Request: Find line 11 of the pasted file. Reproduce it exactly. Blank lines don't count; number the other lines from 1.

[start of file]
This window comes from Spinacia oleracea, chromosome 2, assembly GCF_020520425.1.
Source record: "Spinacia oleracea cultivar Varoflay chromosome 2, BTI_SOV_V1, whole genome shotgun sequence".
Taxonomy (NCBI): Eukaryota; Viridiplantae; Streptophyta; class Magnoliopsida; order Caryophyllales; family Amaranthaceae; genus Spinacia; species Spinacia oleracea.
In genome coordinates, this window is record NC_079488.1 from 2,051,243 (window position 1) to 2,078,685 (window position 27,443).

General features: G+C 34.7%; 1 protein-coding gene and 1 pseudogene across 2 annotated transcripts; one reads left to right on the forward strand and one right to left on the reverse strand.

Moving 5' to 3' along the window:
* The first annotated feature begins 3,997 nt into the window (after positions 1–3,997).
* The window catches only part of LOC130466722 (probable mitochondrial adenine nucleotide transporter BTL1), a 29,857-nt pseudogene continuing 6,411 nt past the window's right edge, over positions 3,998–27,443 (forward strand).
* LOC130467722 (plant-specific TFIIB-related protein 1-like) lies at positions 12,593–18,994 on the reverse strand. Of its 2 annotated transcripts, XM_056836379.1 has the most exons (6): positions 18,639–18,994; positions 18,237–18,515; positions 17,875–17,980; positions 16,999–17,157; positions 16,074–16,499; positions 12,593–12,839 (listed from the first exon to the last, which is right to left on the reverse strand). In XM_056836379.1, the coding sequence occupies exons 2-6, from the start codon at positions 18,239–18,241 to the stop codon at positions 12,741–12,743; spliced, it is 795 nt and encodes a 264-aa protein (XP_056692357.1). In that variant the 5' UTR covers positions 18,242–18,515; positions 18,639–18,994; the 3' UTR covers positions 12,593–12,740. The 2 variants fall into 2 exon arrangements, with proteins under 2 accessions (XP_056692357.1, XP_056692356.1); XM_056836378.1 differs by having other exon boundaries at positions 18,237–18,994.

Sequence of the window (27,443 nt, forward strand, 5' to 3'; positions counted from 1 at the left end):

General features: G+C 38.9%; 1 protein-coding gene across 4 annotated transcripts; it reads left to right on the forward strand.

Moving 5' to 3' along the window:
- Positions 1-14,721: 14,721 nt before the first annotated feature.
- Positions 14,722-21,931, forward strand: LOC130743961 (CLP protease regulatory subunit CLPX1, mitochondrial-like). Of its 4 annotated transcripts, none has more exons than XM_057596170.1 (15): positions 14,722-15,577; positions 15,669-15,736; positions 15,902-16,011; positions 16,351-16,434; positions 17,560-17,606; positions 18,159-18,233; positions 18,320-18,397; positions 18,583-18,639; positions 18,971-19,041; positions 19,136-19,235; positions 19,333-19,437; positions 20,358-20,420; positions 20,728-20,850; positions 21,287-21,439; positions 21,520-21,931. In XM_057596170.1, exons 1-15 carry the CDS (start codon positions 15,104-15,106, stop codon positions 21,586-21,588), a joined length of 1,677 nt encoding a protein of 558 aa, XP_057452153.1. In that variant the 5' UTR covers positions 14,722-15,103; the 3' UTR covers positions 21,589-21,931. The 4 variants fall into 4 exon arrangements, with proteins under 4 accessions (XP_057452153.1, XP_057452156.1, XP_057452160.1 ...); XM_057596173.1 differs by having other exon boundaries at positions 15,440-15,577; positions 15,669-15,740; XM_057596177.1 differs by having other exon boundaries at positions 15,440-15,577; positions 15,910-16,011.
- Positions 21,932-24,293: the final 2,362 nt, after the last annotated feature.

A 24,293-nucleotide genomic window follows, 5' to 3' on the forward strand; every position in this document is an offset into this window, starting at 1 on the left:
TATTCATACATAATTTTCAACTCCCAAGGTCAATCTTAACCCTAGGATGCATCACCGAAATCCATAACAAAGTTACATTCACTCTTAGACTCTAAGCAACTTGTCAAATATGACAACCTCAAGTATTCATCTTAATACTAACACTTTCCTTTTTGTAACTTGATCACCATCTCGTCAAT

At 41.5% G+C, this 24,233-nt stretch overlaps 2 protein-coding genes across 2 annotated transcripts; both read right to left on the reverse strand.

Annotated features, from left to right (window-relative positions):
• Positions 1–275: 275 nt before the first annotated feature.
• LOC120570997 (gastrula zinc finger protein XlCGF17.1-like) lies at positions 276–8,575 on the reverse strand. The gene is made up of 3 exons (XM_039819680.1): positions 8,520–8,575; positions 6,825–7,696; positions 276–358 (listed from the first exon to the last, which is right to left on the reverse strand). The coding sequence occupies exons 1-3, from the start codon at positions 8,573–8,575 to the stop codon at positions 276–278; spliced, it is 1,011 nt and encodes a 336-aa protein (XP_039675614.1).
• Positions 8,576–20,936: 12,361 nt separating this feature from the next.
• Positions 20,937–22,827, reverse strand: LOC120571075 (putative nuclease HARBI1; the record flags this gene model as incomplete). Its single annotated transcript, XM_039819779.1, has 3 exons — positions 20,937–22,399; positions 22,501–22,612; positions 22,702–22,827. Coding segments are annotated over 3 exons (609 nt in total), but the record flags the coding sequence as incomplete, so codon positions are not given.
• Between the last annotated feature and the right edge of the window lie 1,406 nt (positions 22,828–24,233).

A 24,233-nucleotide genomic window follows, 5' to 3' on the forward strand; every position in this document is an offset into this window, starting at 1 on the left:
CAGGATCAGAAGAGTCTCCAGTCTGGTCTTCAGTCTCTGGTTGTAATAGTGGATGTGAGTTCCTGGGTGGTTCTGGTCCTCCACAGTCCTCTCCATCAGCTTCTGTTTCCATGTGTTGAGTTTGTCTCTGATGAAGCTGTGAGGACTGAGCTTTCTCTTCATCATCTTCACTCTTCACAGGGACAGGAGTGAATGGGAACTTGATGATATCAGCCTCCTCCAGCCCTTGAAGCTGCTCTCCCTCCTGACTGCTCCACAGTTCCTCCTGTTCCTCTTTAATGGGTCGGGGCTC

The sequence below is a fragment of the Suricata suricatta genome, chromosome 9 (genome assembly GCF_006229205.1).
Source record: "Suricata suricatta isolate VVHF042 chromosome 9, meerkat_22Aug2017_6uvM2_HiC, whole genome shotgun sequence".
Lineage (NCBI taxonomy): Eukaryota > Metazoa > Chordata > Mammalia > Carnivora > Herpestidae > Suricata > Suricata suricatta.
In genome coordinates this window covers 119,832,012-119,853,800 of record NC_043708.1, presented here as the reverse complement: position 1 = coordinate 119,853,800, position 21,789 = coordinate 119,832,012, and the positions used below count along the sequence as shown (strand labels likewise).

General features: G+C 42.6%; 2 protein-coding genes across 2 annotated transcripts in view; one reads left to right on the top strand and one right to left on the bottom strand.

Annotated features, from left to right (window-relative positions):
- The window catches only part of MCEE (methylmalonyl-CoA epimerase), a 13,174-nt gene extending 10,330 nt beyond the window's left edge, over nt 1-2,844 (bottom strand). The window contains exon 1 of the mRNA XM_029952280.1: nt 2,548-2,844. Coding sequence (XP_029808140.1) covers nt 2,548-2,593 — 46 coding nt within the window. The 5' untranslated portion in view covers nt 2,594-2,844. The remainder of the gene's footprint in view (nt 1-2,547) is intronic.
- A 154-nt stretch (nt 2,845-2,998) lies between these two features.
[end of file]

General features: G+C 38.9%; 1 protein-coding gene across 4 annotated transcripts; it reads left to right on the forward strand.